- We’ll do it for FREE! Come on you’re smarter than that. This scam typically involves tying you into a “Legal Service Plan” or other type of monthly billed service whereby you will exceed the cost of incorporation by many times. Don’t fall for it.
- Lower Service Fees by adding higher shipping fees: Add in $39 in shipping fees and suddenly you’re paying much more for that $49 service. Some companies charge that to the state, back from the state and then finally to you!
- Exploding Fees: you’re enticed with 6 months or a year of “Free” or “Discounted” registered agent fees then POW! Those fees explode in the next year or so. We’ve seen “Free” go to as high as $289/year!
- “Professional” Registered Agent Service: many services are simply using a mailbox at the UPS Store or a friend’s house! Beside’s not complying with law, if your company is sued or misses an important notice – whoops! You’ve now lost a lawsuit by default judgment and the company is late or in administratively dissolved status because the person wasn’t home that day or the UPS Store doesn’t know how to handle official legal mail.
- Incorporate in Delaware, Nevada and Wyoming to save on taxes! Why this may be true for some companies, for the vast majority it is not and actually might involve higher fees for smaller businesses. Read more about this in our article “Which State to Incorporate?“. Again, there are some great reasons to choose those states, but some act like you need to choose those states and in many cases you do not.
- Free Bylaws or Operating Agreement! This sounds great, until you find out they are blank. Do you know how long it takes to customize one of those? The chances of somebody involved in a busy startup actually doing that is close to zero. The forms should be personalized from the start.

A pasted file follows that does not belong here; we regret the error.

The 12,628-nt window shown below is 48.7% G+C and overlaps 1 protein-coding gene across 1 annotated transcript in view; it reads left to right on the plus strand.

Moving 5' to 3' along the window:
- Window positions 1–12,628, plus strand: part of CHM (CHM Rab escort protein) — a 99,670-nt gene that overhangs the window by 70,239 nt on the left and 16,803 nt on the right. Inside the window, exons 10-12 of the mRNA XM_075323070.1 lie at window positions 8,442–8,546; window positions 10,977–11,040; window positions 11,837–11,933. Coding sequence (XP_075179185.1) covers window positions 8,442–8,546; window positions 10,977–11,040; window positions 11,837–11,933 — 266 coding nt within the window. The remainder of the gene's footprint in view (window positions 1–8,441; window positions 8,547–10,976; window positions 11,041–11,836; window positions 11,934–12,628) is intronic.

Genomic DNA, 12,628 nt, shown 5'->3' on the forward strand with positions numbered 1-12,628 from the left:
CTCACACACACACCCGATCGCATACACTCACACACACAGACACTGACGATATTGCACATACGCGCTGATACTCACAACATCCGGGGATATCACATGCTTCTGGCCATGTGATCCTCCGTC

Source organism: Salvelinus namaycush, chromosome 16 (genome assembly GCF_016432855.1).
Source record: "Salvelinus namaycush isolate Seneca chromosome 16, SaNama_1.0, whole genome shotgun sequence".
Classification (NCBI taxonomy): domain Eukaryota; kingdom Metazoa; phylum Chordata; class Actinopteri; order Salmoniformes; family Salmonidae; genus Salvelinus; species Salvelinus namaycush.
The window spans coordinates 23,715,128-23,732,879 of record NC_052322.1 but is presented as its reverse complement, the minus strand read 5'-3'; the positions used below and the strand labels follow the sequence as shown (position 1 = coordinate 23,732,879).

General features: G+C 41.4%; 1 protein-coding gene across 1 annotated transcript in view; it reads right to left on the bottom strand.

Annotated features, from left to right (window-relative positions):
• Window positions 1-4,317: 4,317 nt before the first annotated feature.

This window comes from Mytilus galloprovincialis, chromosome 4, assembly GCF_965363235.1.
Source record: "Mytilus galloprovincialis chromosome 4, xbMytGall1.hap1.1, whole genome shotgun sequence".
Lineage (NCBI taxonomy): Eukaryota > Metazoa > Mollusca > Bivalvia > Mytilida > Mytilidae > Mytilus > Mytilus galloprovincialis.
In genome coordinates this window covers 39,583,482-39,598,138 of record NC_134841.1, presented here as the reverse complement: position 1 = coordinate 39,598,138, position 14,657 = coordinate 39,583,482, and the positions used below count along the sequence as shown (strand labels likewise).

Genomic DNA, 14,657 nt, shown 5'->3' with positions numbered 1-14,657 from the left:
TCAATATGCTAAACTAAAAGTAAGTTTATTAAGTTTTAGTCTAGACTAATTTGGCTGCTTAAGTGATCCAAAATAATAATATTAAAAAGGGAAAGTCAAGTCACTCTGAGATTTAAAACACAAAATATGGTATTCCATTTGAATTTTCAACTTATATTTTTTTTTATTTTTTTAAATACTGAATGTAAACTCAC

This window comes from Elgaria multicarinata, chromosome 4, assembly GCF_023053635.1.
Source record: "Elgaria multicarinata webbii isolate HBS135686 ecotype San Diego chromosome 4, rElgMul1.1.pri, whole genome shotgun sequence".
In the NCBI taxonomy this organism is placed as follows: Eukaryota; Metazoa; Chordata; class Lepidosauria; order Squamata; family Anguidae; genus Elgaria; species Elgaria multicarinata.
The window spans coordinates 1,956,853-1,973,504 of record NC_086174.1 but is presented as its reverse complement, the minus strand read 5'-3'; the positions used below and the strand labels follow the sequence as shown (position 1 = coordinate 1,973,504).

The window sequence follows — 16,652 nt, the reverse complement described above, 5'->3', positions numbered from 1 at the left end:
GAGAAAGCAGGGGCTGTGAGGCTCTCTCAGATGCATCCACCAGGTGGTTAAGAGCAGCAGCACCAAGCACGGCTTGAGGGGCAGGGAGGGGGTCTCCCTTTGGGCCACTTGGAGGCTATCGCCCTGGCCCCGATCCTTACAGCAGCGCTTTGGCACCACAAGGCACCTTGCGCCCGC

- Free Stuff: Wow, you’re giving out free stuff that’s already free (software, forms, etc.) – amazing!
- Encouraging Multiple Entity Strategies: They’ll tell you you need to have a C-Corporation owned by 2 LLC’s, the LLC’s are then owned by each other and then you start another LLC to lease services and supplies back to your Corporation. While this may be a good asset protection strategy for a high-risk or high-growth company – it may not be appropriate for a small startup that doesn’t have any revenue yet – perhaps start with one simple LLC and go from there. Each of those entities will cost money to maintain, pay taxes, etc. and can get expensive quickly.
- Outrageously Priced Corporate Kits and Seals: $100 for a minute book? $40 extra for the seal? $40 for 10 Stock/Member certificates? This is madness.
- Upsell, Upsell, Upsell: So you’ve ordered your company and suddenly the phone rings off the hook, your email inbox and mailbox are exploding.
Here’s what MyNewCompany.com, Inc. does to bring some sanity back to this industry (and hope others follow our lead!):
- We don’t hide state fees. Verify our fees against the state.
- Regular Shipping is free, FedEx is reasonable and priced at about our cost.
- Pricing is upfront for any recurring service, guaranteed not to change.